PRESENTATION HYMN:   : No. 205.  “Good Christians All, Rejoice and Sing!.”   This relatively modern hymn was written by Dr. Cyral Argentine Alington (1872-1955), a British educator, scholar, Anglican priest, versifier, and prolific author.  He was the headmaster of both Shrewsbury School and Eton College.  He also served as chaplain to King George V and as Dean of Durham Cathedral.  The hymn truly reflects the abject joy of Jesus’ resurrection with an appropriate “Alleluia” refrain.  The tune, “Gelobt sei Gott,” is a composition of Melchior Vulpius (d. 1616).


COMMUNION HYMN:  No. 178.  “Jesus Is Lord of All the Earth.”   This hymn was written by Donald Fishel born in 1950, a graduate of the University of Michigan, and a consummate musician.  In a biographical sketch he writes that after college, “I then embarked on a career in music publishing and began writing the Christian songs for which I am best known.  My songs  Alleluia No. 1  and  The Light of Christ  can be found in the hymnals of the Episcopal, Lutheran, Methodist, and Roman Catholic Churches.”  (See attached photo of Don and his pet dog, “Tommy.”  The tune name is the “Alleluia No. 1” and was composed by him and arranged by Betty Carr Pulkingham (b. 1928) the wife of the Rev. William Graham Pulkingham an Episcopal priest who lived from 1926-1993.


RECESSIONAL HYMN:   No. 210.  “The Day of Resurrection.”   This is a popular hymn of the Orthodox churches and dates back to St. John of Damascus (c. 750).  It is sung in Greek churches at midnight on Easter morning.  It was the tradition to begin the hymn in relative darkness and. as it was being sung, each worshipper would like their candle until they felt the “rays eternal of resurrection light” of the second verse.   The tune, “Ellacombe,” is by an unknown composer and appears first in the “Gesangbuch” of 1863.

Thoughts from Lori+, April 23, 2014

Alleluia! Christ is risen. The Lord is risen indeed. Alleluia!

That is our traditional Easter greeting throughout the season of Easter, whether in church or when we meet on the street. And “throughout the season of Easter” is the key. For all of the branches of Christendom that are more closely related to our catholic roots such as ourselves, Easter Day is the beginning of The Great Fifty Days; that is, the 40 days between Easter and Ascension, plus the 10 days from Ascension to Pentecost. So Easter is far from over. It’s just begun! [Read more…]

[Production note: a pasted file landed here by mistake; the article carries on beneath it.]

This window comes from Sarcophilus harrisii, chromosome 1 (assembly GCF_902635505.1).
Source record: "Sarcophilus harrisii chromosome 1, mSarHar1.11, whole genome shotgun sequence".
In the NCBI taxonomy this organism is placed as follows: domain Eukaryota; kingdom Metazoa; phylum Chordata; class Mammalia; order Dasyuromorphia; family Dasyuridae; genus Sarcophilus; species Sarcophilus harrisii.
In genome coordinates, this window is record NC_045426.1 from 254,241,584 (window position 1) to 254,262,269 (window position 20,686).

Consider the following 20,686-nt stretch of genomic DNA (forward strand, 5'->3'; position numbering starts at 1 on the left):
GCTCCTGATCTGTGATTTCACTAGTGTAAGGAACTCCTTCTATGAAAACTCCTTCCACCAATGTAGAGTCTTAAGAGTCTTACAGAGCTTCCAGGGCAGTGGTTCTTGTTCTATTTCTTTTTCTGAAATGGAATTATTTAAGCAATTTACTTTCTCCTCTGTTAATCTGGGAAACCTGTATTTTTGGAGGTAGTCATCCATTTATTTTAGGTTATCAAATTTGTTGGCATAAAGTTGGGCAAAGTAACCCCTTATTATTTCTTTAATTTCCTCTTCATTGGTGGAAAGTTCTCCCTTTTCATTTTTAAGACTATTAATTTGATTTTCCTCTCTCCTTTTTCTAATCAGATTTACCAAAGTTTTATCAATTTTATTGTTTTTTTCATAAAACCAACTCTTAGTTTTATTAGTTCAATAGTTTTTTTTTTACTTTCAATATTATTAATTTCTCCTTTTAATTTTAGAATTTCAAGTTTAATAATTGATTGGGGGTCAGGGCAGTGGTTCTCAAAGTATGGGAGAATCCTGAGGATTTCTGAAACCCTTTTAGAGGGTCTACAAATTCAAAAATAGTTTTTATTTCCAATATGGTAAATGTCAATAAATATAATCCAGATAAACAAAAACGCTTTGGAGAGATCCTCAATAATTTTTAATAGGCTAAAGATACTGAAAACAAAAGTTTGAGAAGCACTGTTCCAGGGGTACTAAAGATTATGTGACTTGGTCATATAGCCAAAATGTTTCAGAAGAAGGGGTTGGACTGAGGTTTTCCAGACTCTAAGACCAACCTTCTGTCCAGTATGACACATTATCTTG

Thoughts from Lori +, April 16, 2014


Why do we do this year after year? Not just Easter, but this whole Holy Week thing. We already know how the story turns out, so why rehash it? Why do this over and over again? Well, in fact, there is a good reason. It’s all about memory, re-membering. It’s about imprinting; about making such things – presumable things that we hold dearly – part of our DNA, so to speak. We do these things over and over again precisely because we need to.


Every now and then, someone criticizes liturgical churches for using the same prayers, the same service, week after week. Shouldn’t worship be spontaneous? Or so goes the criticism. Here is one of the best responses to that question that I’ve heard yet:


“The liturgy of the Divine Service is drawn from the Bible and it has been composed in a way that reflects the faith of the catholic (universal) and apostolic Church. It is the Bible believed and understood correctly. The liturgy teaches us these things, and it does so by exposing us to these truths every week. There is an old saying that ‘repetition is the mother of learning.’ The repetition of hearing and singing the words of the liturgy each week teaches us the catholic and apostolic faith, and shapes and forms the way we think about the faith. This is a process that begins with the smallest child and continues all throughout our life. It is not a process that ever ends or is finished because the words and phrases, movements and actions of the liturgy invite ever deeper understanding as we grow and mature as Christians.” [This was written by Mark Surburg on his blog post called “Surburg’s Blog” ( I urge you to look up this site and read his whole article.]


“Repetition is the mother of learning.” I love that! How easily we forget the value of repetition in this age of instant information. We need, truly need to do some things over and over again. Holy Week and Easter – and for that matter, our weekly worship – are just such things. At least, that’s my take on it. If it’s yours, too, I’ll look forward to seeing you this week. The Great Three Days known as the Triduum begins Thursday, sometimes referred to as “one service with two long intermissions.” Here’s the line-up:




Agape Meal, Foot Washing, Eucharist and the Stripping of the Altar




Stations of the Cross



Mass of the Pre-Sanctified Gifts




at St. Ann’s, Woodstock

The Great Vigil and First Eucharist of Easter





Feast of the Resurrection

followed by a festive reception


Wherever you are and whatever your circumstances, may this coming Easter Season remind you of the Real Presence of Jesus in your life.


God bless…